Published: 00:01, 06 January 2015
The site of a large Victorian medicine factory is set to transform into an £80 million housing development providing 400 new homes.
The 7.6 acre land near Dartford train station, once the home of a supplier of remedies for explorers and Royal Family members, has been purchased by house builder Weston Homes for the construction of a waterside “garden village”.
The brownfield space, currently called Mill Ponds, will be converted into one to two bedroom apartments and two to three bedroom houses surrounding a local high street, a large village pond, and green spaces.
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The project will begin in summer this year and is expected to be completed in autumn 2016.
The firm claims that, once redeveloped, the Mill Ponds and neighbouring Northern Gateway sites will “provide the south east of England with a large new urban centre, built entirely on brownfield land.”
“Projects in the £300 to £700 per sqft price range is exactly where Weston Homes wishes to focus at present and we believe that this sector of the marketplace will continue to flourish and benefit from sustained demand” - Bob Weston
Bob Weston, chairman and managing director of Weston Homes, said: “Our new £80 million garden village will transform surplus industrial land and bring it back to use as high quality residential housing and commercial premises.
“The Mill Pond and river setting will provide attractive water features for the adjoining homes and the leafy garden suburb inspired design will create a highly attractive place to live. It will be ideal for families and executives wanting a home within the M25 providing easy commuting into central London.”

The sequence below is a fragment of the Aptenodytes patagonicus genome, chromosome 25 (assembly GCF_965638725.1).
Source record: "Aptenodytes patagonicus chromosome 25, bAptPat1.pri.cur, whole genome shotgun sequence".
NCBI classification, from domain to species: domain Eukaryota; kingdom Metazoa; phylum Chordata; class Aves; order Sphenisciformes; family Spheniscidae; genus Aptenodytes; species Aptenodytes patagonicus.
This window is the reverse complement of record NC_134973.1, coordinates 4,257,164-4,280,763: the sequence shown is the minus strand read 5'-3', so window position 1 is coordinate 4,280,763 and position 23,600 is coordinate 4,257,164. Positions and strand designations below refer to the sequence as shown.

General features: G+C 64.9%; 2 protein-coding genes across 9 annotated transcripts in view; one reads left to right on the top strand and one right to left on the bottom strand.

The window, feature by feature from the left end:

Video: Chairman Bob Weston talks about the development
Initially the home of the Pheonix Paper Mill built in 1852, the site was replaced with the Wellcome pharmaceuticals factory in 1889 which made cod liver oil, malt and saccharin. The factory even prepared medicine chests for famous explorers including Captain Roald Amundsen – the first man to reach the South Pole.
In its Edwardian heyday, the manufacturer extended beyond its original boundaries and eventually covered 33 acres, employed over 1,300 people and relied on raw materials transported up the River Darent by barge.
After the Second World War, newer plants were opened on other sites and the Dartford factory was shut down in 2008 by its then owners GlaxoSmithKline.
The facility has been up for regeneration since 2010 and a masterplan has now been devised for the entire facility by firm Delancey.
The acquisition of the Mill Ponds site is part of Weston Homes’ ongoing £1 billion expansion programme which is set to double the size of the company over the next four to five years.
Mr Weston added: “Stamp duty on £2 million plus homes and mansion tax concerns has slowed the central London market and focused investor and developer attention on outer London and commuter belt locations where competitive entry prices and stamp duty reductions have helped to further increase demand for new homes.
“Projects in the £300 to £700 per sq ft price range is exactly where Weston Homes wishes to focus at present and we believe that this sector of the marketplace will continue to flourish and benefit from sustained demand.”
Prices have not been set but are anticipated to start from £150,000 for a 500 sq ft one-bedroom apartment.